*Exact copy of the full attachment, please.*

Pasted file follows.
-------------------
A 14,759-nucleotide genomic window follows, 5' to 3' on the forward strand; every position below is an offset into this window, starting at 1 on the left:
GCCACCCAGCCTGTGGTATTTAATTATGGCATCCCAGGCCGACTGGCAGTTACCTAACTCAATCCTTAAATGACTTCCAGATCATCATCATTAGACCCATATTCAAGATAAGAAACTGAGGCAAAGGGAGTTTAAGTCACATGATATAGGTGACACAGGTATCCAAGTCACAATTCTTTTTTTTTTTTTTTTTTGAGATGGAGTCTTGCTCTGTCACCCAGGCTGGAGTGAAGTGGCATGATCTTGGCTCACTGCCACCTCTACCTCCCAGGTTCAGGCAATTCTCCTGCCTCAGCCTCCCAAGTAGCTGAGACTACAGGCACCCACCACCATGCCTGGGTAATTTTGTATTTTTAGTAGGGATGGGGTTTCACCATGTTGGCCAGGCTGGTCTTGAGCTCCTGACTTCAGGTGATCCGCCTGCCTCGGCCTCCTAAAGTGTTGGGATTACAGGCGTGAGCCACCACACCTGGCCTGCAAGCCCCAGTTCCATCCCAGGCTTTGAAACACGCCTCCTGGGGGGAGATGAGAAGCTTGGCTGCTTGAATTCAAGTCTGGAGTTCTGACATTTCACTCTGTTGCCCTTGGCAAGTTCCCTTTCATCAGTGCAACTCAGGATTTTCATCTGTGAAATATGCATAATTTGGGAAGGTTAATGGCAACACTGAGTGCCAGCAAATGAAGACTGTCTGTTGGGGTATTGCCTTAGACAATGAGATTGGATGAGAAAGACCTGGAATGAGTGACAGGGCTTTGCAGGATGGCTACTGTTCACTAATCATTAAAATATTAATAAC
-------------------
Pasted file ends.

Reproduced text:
A 14,759-nucleotide genomic window follows, 5' to 3' on the forward strand; every position below is an offset into this window, starting at 1 on the left:
GCCACCCAGCCTGTGGTATTTAATTATGGCATCCCAGGCCGACTGGCAGTTACCTAACTCAATCCTTAAATGACTTCCAGATCATCATCATTAGACCCATATTCAAGATAAGAAACTGAGGCAAAGGGAGTTTAAGTCACATGATATAGGTGACACAGGTATCCAAGTCACAATTCTTTTTTTTTTTTTTTTTTGAGATGGAGTCTTGCTCTGTCACCCAGGCTGGAGTGAAGTGGCATGATCTTGGCTCACTGCCACCTCTACCTCCCAGGTTCAGGCAATTCTCCTGCCTCAGCCTCCCAAGTAGCTGAGACTACAGGCACCCACCACCATGCCTGGGTAATTTTGTATTTTTAGTAGGGATGGGGTTTCACCATGTTGGCCAGGCTGGTCTTGAGCTCCTGACTTCAGGTGATCCGCCTGCCTCGGCCTCCTAAAGTGTTGGGATTACAGGCGTGAGCCACCACACCTGGCCTGCAAGCCCCAGTTCCATCCCAGGCTTTGAAACACGCCTCCTGGGGGGAGATGAGAAGCTTGGCTGCTTGAATTCAAGTCTGGAGTTCTGACATTTCACTCTGTTGCCCTTGGCAAGTTCCCTTTCATCAGTGCAACTCAGGATTTTCATCTGTGAAATATGCATAATTTGGGAAGGTTAATGGCAACACTGAGTGCCAGCAAATGAAGACTGTCTGTTGGGGTATTGCCTTAGACAATGAGATTGGATGAGAAAGACCTGGAATGAGTGACAGGGCTTTGCAGGATGGCTACTGTTCACTAATCATTAAAATATTAATAAC